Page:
The training this VCU cardiologist says helped first responders save Damar Hamlin's life

The training this VCU cardiologist says helped first responders save Damar Hamlin's life
Posted at 5:55 PM, Jan 03, 2023

RICHMOND, Va. -- Medical experts still don't know what exactly caused Buffalo Bills Safety Damar Hamlin to suffer cardiac arrest and collapse on the field at Paycor Stadium Monday night in a game against the Cincinnati Bengals.

Cardiologists and electrophysiologists at VCU Health and UVA Health are speculating the cause to be "Commotio Cordis" when Hamlin was hit in the chest during a tackle.

After the play, Hamlin stood up, then collapsed, sending a shock to those on and off the field, including VCU Cardiologist Dr. Jeremy Turlington.

“I think everybody’s working diagnosis is, if you watch, he made that tackle and the other player lowered his shoulder into his chest and then he stood up, then when he collapsed, that’s when you go, ‘Oh, something different is going on, you know, it’s not the typical head injury or somebody got the wind knocked out of them’ kind of thing," Turlington said.

Commotio Cordis, Latin for "agitation of the heart," occurs when a strong blow to the area directly over the heart at a critical time during the cycle of a heartbeat.

"The impact on the chest really has to happen at this, really, right exact millisecond when the heart is getting ready to fire again. And it's not quite ready there. So when the impact hits, it throws them into this fatal abnormal heart rhythm called 'ventricular fibrillation," Turlington explained.

Turlington said according to a registry tracking cases of Commotio Cordis, only 10 to 20 cases are reported annually.

"As a cardiac intensivist, we treat cardiac arrest daily, you know, that we see very commonly. This form of cardiac arrest is exceedingly rare, and in my time here, over the past 13 years, I've never seen this happen before," he said.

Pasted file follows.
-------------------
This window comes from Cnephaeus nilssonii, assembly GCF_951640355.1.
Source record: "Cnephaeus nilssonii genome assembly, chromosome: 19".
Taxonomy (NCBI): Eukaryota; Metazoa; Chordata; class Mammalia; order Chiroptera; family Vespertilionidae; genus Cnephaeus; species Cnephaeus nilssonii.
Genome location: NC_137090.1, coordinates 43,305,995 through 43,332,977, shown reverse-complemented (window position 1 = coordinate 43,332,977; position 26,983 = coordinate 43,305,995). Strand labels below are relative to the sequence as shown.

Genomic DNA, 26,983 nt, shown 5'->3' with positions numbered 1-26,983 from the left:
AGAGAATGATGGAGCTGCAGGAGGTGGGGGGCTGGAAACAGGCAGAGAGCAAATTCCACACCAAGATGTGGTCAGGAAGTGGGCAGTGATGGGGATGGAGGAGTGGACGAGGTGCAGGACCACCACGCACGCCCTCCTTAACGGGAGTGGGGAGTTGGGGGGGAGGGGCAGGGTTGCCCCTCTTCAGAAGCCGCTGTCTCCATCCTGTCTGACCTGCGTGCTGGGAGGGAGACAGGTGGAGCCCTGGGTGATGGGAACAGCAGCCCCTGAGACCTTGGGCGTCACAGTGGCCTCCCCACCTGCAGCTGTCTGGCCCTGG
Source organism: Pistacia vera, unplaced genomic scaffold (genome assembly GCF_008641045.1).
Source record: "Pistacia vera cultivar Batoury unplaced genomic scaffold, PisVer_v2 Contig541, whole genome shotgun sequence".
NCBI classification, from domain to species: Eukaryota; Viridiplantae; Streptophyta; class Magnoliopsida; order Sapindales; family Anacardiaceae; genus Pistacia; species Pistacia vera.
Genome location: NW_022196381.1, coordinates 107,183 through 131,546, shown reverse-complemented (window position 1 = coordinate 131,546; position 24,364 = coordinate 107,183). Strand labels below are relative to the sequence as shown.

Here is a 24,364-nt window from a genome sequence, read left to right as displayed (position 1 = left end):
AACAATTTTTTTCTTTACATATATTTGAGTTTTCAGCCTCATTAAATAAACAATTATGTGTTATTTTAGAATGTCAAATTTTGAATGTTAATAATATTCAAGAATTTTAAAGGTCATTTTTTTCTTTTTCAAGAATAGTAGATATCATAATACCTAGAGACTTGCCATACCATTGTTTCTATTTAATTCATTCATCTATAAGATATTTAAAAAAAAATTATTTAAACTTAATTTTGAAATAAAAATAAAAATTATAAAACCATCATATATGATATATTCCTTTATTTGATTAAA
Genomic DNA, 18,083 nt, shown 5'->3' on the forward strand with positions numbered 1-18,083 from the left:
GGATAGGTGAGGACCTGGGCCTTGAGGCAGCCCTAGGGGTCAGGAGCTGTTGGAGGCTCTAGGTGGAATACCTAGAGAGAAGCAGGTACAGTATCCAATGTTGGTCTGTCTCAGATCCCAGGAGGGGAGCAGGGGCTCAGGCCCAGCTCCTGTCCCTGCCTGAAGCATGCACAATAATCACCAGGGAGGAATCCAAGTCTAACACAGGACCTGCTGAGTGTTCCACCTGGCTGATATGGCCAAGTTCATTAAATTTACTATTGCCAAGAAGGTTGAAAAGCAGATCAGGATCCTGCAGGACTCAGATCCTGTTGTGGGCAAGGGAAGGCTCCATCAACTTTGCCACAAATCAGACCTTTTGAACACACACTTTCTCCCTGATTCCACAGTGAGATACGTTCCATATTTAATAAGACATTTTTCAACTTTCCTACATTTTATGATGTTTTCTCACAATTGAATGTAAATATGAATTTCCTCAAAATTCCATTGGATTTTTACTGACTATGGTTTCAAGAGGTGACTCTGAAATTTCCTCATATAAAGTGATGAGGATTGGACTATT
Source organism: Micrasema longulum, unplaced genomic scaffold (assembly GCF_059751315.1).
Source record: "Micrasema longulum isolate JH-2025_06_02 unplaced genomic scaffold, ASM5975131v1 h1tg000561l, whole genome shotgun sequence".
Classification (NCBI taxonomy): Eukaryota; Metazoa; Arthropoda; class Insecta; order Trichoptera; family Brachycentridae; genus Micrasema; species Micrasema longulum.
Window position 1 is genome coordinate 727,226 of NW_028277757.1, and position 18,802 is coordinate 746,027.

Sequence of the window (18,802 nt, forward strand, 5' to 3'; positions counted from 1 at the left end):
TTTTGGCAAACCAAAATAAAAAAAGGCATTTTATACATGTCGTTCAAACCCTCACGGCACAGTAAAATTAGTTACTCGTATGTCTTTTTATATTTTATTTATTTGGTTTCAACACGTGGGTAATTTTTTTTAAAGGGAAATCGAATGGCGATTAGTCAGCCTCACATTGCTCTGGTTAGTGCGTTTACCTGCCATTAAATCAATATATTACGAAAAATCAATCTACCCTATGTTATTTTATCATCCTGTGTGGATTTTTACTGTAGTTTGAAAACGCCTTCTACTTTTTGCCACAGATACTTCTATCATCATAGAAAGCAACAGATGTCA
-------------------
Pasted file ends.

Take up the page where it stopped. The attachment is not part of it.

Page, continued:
Dr. Pam Mason, an electrophysiologist who specializes in arrhythmias and cardiac arrest, said medics prepared to react in seconds made the difference. According to CNN, medics with the Buffalo Bills team were treating Hamlin in about 10 seconds and an ambulance team was brought onto the field in under five minutes. Hamlin received CPR and had his heartbeat restored while on the field.

"It's critical to have on the sidelines for professional sporting events, trained personnel, which they certainly had. People who understand CPR and AED, how to perform even more advanced therapies, having a defibrillator on the sidelines," Mason said.

Both Mason and Turlington said CPR certification and AED training is easy and accessible for anyone, no matter if they have any medical experience or not.

"We'd really like everybody to be trained on CPR. What they were doing on the sideline, initially, every member of our community can provide too, whether it's an athlete or an older patient," Mason said.

"For lack of a better term, he died on the field last night and I think people need to hear that. With cardiac arrest, he really did die and the heroic measures of this training staff and everybody at the Bengals' stadium to get there as quickly and do everything? They saved his life," Turlington said.

The most recent information released by the Buffalo Bills said Hamlin is sedated and in critical condition at the University of Cincinnati Medical Center.

Turlington and Mason said they expect specialists will monitor his neurological state because he likely lost oxygen to his brain while suffering cardiac arrest. Turlington said he expects a series of tests and screenings to determine an exact cause, which could take several days.

The two said while some athletes can wear a protective chest covering while playing contact sports, there's little data regarding chest protection to prevent something like Commotio Cordis.

"Certainly, the padding that professional sports and more amateur sports athletes wear for things like men's lacrosse, football, all of that padding can be assistive in helping prevent these events. But unfortunately, you know, they are sort of random events that can occasionally happen despite that, as we just saw," Mason said.



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